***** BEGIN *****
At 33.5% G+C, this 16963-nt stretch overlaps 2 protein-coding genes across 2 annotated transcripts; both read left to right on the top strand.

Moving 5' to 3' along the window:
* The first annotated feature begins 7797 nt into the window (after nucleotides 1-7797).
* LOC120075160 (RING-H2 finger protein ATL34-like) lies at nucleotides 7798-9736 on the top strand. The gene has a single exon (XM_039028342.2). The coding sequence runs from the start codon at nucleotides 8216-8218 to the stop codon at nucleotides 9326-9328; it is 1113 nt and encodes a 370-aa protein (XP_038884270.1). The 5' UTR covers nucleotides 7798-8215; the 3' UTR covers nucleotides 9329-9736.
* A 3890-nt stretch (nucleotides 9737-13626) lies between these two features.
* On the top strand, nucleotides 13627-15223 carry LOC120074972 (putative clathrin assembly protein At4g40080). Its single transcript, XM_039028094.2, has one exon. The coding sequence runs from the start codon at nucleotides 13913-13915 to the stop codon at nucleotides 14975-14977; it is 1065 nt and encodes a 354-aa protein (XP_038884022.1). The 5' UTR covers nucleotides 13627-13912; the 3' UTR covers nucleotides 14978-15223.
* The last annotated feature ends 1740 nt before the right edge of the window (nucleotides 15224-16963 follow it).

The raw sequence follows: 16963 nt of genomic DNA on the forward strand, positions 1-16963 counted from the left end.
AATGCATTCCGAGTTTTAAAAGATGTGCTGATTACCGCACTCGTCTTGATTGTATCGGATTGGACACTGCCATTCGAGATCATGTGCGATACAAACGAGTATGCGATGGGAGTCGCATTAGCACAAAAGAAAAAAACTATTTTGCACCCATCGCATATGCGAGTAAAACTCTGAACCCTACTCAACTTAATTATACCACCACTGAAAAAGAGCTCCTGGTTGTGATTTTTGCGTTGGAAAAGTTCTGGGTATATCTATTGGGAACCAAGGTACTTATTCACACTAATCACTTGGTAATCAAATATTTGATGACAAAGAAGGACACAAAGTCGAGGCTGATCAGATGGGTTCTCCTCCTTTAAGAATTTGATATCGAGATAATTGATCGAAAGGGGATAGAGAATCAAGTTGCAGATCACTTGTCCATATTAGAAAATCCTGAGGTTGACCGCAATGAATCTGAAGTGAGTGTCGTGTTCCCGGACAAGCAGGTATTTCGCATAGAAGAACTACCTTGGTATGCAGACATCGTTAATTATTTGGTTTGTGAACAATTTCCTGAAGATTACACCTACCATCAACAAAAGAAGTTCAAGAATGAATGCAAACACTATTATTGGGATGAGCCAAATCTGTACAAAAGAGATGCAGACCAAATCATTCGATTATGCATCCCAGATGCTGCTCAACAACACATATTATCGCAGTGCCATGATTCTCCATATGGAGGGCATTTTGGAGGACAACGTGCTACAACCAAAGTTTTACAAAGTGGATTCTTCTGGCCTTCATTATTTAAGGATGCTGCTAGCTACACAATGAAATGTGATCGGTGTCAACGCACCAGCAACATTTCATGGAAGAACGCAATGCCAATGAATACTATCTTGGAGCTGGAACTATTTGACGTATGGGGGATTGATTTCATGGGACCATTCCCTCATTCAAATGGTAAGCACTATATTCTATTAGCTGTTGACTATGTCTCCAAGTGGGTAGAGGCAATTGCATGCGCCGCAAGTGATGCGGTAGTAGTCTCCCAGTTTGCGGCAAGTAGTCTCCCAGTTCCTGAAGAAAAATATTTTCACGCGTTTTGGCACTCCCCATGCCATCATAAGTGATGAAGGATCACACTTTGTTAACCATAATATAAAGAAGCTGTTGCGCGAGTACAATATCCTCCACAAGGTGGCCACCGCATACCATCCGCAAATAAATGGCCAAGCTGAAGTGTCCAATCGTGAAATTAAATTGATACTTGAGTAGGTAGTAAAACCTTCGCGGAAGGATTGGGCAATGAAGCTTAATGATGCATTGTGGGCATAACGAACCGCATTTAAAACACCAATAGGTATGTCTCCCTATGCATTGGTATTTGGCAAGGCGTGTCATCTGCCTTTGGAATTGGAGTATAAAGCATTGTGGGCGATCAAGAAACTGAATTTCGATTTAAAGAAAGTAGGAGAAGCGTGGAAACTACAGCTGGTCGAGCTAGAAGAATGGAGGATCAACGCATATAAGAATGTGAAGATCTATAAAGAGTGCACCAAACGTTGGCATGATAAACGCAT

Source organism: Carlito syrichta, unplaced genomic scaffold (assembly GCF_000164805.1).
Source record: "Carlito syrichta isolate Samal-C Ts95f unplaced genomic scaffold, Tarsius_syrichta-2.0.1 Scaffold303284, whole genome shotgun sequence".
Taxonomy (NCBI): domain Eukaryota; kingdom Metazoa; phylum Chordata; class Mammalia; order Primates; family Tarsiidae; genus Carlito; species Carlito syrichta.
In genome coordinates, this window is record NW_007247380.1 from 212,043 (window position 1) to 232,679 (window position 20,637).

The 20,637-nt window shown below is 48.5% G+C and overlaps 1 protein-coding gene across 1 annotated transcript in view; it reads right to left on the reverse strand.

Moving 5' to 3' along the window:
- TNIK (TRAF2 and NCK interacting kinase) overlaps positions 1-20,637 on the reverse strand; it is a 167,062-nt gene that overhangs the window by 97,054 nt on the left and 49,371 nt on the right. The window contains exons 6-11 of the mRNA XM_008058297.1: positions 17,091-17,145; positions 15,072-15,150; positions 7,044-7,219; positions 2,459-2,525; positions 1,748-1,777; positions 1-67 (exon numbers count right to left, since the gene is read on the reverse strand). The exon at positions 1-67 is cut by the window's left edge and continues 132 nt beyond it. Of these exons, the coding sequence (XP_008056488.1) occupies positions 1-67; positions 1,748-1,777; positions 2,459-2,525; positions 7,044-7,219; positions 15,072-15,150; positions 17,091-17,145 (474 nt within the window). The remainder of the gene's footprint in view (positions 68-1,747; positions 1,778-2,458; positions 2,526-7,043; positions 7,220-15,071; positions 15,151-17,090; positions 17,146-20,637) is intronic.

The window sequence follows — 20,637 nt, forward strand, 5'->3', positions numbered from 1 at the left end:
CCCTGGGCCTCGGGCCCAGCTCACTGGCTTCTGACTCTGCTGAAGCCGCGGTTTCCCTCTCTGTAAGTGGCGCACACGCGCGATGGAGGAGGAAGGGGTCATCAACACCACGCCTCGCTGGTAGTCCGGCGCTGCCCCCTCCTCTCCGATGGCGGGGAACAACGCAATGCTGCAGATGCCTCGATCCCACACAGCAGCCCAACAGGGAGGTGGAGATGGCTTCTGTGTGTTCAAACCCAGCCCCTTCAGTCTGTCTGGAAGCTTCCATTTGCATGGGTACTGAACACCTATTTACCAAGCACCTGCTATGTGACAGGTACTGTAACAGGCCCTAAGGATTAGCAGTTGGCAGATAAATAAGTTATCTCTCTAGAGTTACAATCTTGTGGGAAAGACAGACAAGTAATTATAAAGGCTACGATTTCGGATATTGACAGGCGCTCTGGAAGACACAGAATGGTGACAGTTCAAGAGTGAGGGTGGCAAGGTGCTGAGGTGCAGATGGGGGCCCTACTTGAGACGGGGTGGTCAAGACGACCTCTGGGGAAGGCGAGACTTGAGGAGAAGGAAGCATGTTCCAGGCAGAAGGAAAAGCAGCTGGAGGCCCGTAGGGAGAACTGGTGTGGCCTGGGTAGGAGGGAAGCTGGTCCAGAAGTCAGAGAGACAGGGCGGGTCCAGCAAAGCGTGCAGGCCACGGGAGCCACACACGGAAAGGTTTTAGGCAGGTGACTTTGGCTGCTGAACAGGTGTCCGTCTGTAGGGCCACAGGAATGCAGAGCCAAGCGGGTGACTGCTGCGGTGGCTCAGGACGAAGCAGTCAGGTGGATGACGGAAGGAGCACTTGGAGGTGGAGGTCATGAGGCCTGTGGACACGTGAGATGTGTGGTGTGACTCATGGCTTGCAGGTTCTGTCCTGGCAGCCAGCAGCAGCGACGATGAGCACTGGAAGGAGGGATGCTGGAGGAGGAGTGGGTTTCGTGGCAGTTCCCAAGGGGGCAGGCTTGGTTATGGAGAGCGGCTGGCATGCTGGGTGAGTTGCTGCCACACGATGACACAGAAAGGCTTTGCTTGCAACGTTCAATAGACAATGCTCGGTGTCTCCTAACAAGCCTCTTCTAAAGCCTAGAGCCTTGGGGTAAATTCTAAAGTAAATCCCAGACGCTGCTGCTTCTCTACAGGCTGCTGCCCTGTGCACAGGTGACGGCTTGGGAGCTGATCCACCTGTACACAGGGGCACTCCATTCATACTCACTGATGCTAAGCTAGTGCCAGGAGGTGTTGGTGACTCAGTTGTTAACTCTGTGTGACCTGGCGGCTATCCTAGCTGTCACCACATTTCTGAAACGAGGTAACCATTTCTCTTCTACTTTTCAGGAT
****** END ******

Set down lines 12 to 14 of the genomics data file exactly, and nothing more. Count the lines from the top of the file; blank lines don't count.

Taxonomy (NCBI): domain Eukaryota; kingdom Metazoa; phylum Chordata; class Mammalia; order Primates; family Tarsiidae; genus Carlito; species Carlito syrichta.
In genome coordinates, this window is record NW_007247380.1 from 212,043 (window position 1) to 232,679 (window position 20,637).

The 20,637-nt window shown below is 48.5% G+C and overlaps 1 protein-coding gene across 1 annotated transcript in view; it reads right to left on the reverse strand.